Notice that in Prilutski‘s version there is no reference to shmadril but non-traditional dance is mentioned (Zey veln tantsn mit fremde yunge-layt / They will dance with young strangers).

“Der heyliker moshiakh”

“The Holy Messiah”

un az der heyliker moshiekh vet kumen
vel ikh zayn der ershter af der shlakht.
af di daytshn vet men zikh nemen
un zey shlogn tog vi nakht.
gor on pulver un on blay,
koyln veln flien iber aln.
un az der rebe vet nokh tsugebn a posek derbay,
vi shtroy veln di daytshn faln.

And when the holy Messiah comes
I will be the first into battle.
We’ll set upon the Assimilators
And beat them day and night.
No need for powder or lead,
Bullets will be flying everywhere.
And the moment the Rebbe adds a verse from Scripture,
The Assimilators will drop like straw.

un es vet nokh tsuhelfn
zurekh un burekh, yankev, danil,
zindl, grindl, khayem, smil,
berl, shmerl, getzl, azril,
veln firn dos gantse krentsl.
keyle, beyle, yente, sose,
khane, brayne, yakhne, dvose,
sime, blime, pesi un rose
veln tantsn dos mitsve-tentsl.

And helping out will be
Zorekh and Baruch, Jacob, Daniel,
Zindl, Grindl, Chaim, Samuel,
Berl, Shmerl, Getsl, Azriel,
The ringleaders.
Keyle, Beyle, Yente, Sose,
Hannah, Brayne, Yakhne, Dvose,
Sime, Blume, Pesi and Rose
Will dance the Mitsve Dance…

tshiri-bim-bom…

der rebe vet zayn der komendant.
er vet komedirn ahin un aher.
un ikh vel zayn zayn atyudant,
di khsidim dos militer.
un az der rebe vet onfangen fun toyre tsu shmaysn,
tsu bavayzn zayne havayes,
azoy veln di khsidim onhoybn tsu shisn
af di drabes, af di hultayes.

The Rebbe will be the commander.
He’ll issues orders this way and that.
And I will be his adjutant;
The Chassidim–his troops.
And when the Rebbe begins thrashing them with Torah,
Making his faces at them,
The Chassidim immediately open fire
On the freethinking prostitutes and adulterers.

And helping out will be
Zorekh and Baruch, Jacob, Daniel,…

di daytshn, zey vern dokh poshet dil–
zey veysn nit vos zey zoln tin.
zey hobn a tants vos heyst ‘shmadril’:
eyner loyft aher, un der anderer ahin.
un di daytshke vos tsimblt af dem shlambil
vet fayerdike kneydlekh esn;
un az der rebe vet aroyfleygn zayn lape af ir,
vet zi in tsimbl fargesn.

un es vet nokh tsuhelfn…

The Assimilators will simply get confused–
They won’t know what to do.
They have a dance called the ‘Shmadrille’:
One runs this way and the other runs that way.
The Lady Assimilator tsimbling* her ‘shmambourine’
Will eat hot matzo-ball ammo.
And when the Rebbe lays his paws on her
She’ll forget all about her tsimbl*.

And helping out will be
Zorekh and Baruch, Jacob, Daniel..

*tsimbl = cimbalom/hammered dulcimer; tsimbling =  to play a tsimbl (or in this case, to beat with sticks as if playing a tsimbl)

Der heyliker moshiakh in Noyekh Prilutksi‘s collection Yidishe folkslider (click to enlarge)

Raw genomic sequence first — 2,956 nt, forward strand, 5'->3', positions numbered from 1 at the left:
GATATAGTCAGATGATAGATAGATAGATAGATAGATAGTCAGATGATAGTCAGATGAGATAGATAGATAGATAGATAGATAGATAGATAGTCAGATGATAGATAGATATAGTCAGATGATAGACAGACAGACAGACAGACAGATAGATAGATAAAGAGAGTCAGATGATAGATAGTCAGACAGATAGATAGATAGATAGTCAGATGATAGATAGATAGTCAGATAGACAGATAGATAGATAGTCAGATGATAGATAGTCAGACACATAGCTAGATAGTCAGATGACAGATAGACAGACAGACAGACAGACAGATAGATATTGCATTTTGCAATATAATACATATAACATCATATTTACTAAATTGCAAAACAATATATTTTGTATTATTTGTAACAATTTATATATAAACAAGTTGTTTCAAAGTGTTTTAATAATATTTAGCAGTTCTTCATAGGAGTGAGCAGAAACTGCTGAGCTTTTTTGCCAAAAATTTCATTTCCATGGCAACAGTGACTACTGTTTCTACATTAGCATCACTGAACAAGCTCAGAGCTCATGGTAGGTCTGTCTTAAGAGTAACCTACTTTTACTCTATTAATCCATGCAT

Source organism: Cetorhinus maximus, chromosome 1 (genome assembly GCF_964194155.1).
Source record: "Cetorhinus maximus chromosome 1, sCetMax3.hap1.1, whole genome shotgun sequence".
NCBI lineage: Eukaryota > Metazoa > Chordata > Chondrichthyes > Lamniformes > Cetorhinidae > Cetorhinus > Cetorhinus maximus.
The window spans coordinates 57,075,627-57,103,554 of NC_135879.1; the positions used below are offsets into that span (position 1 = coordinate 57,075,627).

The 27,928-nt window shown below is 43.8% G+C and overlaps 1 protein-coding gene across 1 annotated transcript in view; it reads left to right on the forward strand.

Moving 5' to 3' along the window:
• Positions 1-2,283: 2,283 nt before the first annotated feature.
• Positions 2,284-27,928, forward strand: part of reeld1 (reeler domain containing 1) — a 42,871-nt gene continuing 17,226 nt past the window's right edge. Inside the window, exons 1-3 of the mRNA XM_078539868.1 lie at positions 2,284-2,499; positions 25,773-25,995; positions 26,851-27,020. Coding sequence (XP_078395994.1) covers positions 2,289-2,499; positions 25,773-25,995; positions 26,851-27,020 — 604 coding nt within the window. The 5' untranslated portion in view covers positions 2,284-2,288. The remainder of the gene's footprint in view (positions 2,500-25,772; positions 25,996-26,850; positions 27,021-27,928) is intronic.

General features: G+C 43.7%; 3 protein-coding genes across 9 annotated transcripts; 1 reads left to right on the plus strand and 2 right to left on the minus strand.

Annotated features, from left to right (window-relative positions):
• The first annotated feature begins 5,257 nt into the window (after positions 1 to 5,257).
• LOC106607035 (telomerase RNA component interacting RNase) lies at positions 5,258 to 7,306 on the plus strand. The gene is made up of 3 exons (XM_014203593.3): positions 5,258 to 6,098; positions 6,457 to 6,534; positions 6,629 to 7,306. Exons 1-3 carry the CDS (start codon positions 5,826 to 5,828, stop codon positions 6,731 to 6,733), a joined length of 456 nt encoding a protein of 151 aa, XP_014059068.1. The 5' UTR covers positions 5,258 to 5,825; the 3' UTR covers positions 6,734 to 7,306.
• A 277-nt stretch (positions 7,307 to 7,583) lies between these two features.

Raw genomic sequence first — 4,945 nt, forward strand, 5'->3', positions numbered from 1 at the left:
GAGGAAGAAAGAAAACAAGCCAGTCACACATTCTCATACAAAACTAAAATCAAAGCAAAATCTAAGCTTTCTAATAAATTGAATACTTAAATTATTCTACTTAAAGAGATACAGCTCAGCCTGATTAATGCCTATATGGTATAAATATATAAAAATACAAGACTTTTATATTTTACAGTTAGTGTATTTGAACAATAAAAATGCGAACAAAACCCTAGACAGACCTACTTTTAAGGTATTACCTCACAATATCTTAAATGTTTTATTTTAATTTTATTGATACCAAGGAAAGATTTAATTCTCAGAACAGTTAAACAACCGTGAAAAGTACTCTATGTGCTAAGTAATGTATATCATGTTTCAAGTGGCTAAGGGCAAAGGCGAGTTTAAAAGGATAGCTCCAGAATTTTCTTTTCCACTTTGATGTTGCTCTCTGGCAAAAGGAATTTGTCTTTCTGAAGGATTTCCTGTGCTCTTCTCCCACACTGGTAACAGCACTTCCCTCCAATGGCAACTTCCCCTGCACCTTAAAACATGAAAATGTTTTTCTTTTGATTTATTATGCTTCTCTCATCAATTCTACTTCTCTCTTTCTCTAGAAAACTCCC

“Vos vet zayn?” Performed by Rabbi Eli Silberstein

Posted in Main Collection with tags , , , , , , , , , , , , , , , , , , , on September 15, 2010 by yiddishsong

Notes by Joel Rubin

Rabbi Eli Silberstein (first name pronounced to rhyme with “deli”) has been the charismatic leader of the Roitman Chabad Center at Cornell University in Ithaca, New York for over twenty-five years. Silberstein comes from a long line of Hasidic scholars from Russia and can also trace his lineage to the Vilna Gaon, one of the foremost rabbis and scholars of the 18th century. He possesses a large repertoire of nigunim that he had learned as a child in Antwerp, Belgium, where he grew up in a community comprising Hasidim from a number of different dynasties, as a Yeshiva student in Israel and France, and in Crown Heights in Brooklyn, New York, the headquarters of the Lubavitcher Hasidim.


Photograph of Rabbi Eli Silberstein by Anastasia Chernyavsky

A noted Talmudic scholar, Silberstein is renowned for his vast knowledge of Jewish law, philosophy and kabbalah. He lectures and publishes extensively, and has developed many courses for the Rohr Jewish Learning Institute. Silberstein is also a ba’al menagen, a masterful singer and an acknowledged expert on Hasidic nigunim and storytelling.

Vos vet zayn? (What Will Happen?) is a cumulative folk song that Silberstein learned from an old recording of Yossele Rosenblatt (1882-1933). Silberstein grew up with the old recordings of the great cantors, especially those of Rosenblatt and Zavel Kwartin (1874-1952).

Rabbi Eli Silberstein is the featured vocalist on the new Joel Rubin Ensemble CD, The Nign of Reb Mendl: Hasidic Songs in Yiddish (Traditional Crossroads, 2010).  For more information about the CD, click here.

Field recording of Silberstein made by Rubin in Ithaca (the field recording leaves out the last verse which is included in the transcription below):

Excerpt from the Joel Rubin Ensemble CD The Nign of Reb Mendl: Hasidic Songs in Yiddish:

Zog zhe rebenyu
vos vet zayn
ven meshiakh vet kumen?
Ven meshiakh vet kumen?
veln mir makhn a sudenyu.

Tell us, rebbe,
what will happen,
when the Messiah comes?
When the Messiah comes,
we’ll make a big feast.

Vos veln mir esn oyf dem sudenyu?
Dem shoyr ha-bor, leviyasan veln mir esn
oyf dem sudenyu.

What will we eat at the feast?
The Wild Ox and Leviathan we will eat
at the feast.

Vos veln mir trinken oyf dem sudenyu?
Dem yayin ha-meshumor veln mir trinkn…
oyf dem sudenyu.

What will we drink at the feast?
Preserved wine (from the time of creation) we will drink…
at the feast.

Un ver vet uns toyre zogn oyf dem sudenyu?
Moyshe rabenyu vet uns toyre zogn…
oyf dem sudenyu.

Who will teach us Torah at the feast?
Moses the teacher will teach us Torah…
at the feast.

Un ver vet uns shpiln oyf dem sudenyu?
Dovid ha-melekh vet uns shpiln…
oyf dem sudenyu.

Who will play for us at the feast?
King David will play for us…
at the feast.

Un ver vet uns khokhme zogn oyf dem sudenyu?
Shloymoy ha-melekh vet uns khokhme zogn…
oyf dem sudenyu.

Who will tell us things of wisdom at the feast?
King Solomon will tell us things of wisdom…
at the feast.

Un ver vet tantsn oyf dem sudeynu?
Miryam ha-naviya vet uns tantsn…
oyf dem sudenyu.

Who will dance for us at the feast?
Miriam the Prophetess will dance for us…
at the feast.